SNEAD SHALLOW WATER DIVING HELMET
Presented is a Snead shallow water helmet of the style that became the most popular of this
company’s four styles. It is in its near original condition, and has only the scrapes and blemishes
of its years of underwater service, but its overall silver finish is in excellent condition. The helmet is cast in one
piece of corrosion resistant iron, and was originally painted yellow. It has a single large front port light which
is a recent replacement. In the rear, behind the handle is a small screw bicycle tire type fitting which accepts a hose from
a bicycle air pump.
According to the company, this system was effective
in shallow water up to 18 feet. It was used for underwater work on vessel’s bottoms and in various forms of under water
Like all vintage dive helmets,
it is being offered for display only, and should not be used for any other purpose unless certified by a competent diving
From the estate of a second generation hard hat diver, and the son of a member of the salvage team of the
17 month project to refloat the French ocean liner Normandie on the Hudson River that completed in 1947. Not only did the
deceased have an incredible hard helmet and diving equipment collection, he also, in his lifetime, managed to assemble an
amazing collection of anything related to diving.
The features for the
Style 2, as recommended by Dr. William Beebe, esteemed deep sea diver, include:
Air intake placed in back of top to remove draft
of air on face
plate cast in top to deflect air stream in such a manner as to prevent fogging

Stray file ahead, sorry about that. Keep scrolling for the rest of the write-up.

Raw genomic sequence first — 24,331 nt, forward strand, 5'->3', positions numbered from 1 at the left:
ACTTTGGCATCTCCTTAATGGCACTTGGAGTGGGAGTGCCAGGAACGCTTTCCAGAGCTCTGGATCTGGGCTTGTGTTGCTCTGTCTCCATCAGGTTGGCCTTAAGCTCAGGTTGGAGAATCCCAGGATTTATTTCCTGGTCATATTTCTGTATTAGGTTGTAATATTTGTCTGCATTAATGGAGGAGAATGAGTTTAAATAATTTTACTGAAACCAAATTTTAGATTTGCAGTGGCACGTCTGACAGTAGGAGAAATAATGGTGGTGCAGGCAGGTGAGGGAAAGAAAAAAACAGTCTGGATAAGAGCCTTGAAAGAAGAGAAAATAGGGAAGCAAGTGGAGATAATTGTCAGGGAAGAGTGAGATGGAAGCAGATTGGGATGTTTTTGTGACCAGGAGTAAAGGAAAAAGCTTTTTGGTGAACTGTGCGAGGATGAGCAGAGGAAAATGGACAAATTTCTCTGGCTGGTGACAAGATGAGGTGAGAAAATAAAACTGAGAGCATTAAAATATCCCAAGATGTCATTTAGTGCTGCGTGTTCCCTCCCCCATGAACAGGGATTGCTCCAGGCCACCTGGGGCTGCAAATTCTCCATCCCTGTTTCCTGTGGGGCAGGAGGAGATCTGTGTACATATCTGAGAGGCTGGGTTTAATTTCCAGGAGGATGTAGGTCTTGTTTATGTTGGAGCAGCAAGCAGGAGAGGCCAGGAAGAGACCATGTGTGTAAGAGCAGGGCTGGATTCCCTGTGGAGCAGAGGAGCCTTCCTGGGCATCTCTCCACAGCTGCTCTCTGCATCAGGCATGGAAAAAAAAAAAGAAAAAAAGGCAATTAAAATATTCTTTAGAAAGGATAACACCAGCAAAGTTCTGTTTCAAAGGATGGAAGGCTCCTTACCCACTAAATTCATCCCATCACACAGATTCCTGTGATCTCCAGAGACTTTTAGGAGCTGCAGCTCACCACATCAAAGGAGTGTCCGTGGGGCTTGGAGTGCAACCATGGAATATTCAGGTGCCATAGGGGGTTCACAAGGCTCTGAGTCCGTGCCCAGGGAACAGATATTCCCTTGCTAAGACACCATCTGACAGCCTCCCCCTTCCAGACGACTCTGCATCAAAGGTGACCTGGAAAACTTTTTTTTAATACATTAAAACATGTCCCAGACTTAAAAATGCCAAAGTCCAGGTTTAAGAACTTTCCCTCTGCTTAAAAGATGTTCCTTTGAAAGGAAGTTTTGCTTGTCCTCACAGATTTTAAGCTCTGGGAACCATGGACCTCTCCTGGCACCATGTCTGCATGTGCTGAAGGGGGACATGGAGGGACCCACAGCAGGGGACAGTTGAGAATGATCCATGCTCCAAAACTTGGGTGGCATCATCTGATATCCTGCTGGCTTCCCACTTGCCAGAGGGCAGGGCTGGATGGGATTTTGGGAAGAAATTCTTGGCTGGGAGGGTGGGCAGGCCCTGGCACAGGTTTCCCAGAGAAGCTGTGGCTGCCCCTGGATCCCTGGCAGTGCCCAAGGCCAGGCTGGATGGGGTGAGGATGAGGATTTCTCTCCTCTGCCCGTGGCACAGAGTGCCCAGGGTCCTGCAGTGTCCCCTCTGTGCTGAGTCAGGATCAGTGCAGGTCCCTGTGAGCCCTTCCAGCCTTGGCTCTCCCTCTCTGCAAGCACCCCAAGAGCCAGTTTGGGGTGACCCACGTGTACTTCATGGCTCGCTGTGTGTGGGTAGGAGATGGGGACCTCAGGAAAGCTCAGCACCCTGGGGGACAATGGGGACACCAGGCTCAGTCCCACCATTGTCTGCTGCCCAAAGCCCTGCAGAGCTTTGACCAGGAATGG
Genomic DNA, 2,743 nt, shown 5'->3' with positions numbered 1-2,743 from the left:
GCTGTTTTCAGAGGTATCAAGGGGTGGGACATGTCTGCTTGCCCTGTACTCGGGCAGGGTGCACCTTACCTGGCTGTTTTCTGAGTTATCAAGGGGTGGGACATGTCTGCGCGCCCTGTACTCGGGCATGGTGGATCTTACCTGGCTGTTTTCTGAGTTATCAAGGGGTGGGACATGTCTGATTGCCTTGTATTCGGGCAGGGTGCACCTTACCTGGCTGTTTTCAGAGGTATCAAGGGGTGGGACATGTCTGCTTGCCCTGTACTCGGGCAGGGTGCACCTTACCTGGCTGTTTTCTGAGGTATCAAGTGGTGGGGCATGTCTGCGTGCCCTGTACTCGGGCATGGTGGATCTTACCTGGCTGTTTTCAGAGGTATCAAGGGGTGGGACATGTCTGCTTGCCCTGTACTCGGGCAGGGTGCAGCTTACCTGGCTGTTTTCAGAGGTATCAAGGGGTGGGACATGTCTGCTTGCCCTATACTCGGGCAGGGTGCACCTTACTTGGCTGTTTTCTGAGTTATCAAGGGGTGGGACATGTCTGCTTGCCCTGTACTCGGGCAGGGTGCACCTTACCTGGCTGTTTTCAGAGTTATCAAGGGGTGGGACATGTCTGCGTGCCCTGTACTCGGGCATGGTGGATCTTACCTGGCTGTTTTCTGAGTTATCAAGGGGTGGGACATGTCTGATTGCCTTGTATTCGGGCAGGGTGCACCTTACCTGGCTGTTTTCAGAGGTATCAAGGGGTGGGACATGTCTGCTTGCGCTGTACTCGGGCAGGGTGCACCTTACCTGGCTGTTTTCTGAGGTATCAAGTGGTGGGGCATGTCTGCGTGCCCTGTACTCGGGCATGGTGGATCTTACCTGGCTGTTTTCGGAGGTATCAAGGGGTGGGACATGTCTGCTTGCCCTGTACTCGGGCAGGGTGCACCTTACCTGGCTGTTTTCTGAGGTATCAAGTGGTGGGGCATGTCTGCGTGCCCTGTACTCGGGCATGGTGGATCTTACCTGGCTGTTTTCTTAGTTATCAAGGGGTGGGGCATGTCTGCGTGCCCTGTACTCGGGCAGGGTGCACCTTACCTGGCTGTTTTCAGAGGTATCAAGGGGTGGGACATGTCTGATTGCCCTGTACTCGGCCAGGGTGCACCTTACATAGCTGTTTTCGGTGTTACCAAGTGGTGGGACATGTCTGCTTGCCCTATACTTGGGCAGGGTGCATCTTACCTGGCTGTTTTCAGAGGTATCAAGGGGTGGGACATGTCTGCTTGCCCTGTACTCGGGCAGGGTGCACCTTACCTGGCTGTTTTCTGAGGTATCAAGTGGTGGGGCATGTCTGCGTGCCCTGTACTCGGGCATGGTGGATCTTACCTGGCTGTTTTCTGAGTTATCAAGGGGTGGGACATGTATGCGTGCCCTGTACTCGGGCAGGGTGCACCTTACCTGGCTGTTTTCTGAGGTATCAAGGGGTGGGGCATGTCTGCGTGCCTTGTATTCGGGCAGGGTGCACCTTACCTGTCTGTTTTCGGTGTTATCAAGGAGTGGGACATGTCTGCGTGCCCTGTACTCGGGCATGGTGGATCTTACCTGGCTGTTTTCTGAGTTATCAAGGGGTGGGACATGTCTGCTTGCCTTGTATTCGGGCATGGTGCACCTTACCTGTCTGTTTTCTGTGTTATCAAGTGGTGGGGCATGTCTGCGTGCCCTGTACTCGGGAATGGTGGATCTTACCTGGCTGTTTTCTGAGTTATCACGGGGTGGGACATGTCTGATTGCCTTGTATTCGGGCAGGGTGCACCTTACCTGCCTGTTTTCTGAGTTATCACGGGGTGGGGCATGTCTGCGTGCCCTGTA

Shoulder support widened so as to be more comfortable
Center of gravity lowered so as to rest more securely
Lower portion widened and deepened so as to be more
Vision plate has been raised so as to give
larger field of vision
The arrow points to printing on the top of
the helmet which has been painted over. We think it maybe “ELIRO”.
HISTORY OF SNEAD: Little is known of
this single style dive helmet manufacturer other then Snead helmets were made in Jersey City, New Jersey from
as far back as the early 1900’s until around 1940. They are made of corrosion resistant cast iron and weigh about 60
pounds depending on style. Over the years, four models were made the last of which was cast in bronze and weighed 71 pounds.
CONDITION and MARKINGS: Being
made of cast iron, it is indestructible except for it plastic face plate which is frequently missing. This one has a
newly replaced lens. This helmet, except for some scuffing of it silver paint, looks like when it was last
dived. The helmet has not been pressure tested. Cast on the chest, SNEAD. Co., Jersey City, NJ, Pat. Pending. At the
top is a name that has been painted over as seen in the picture above.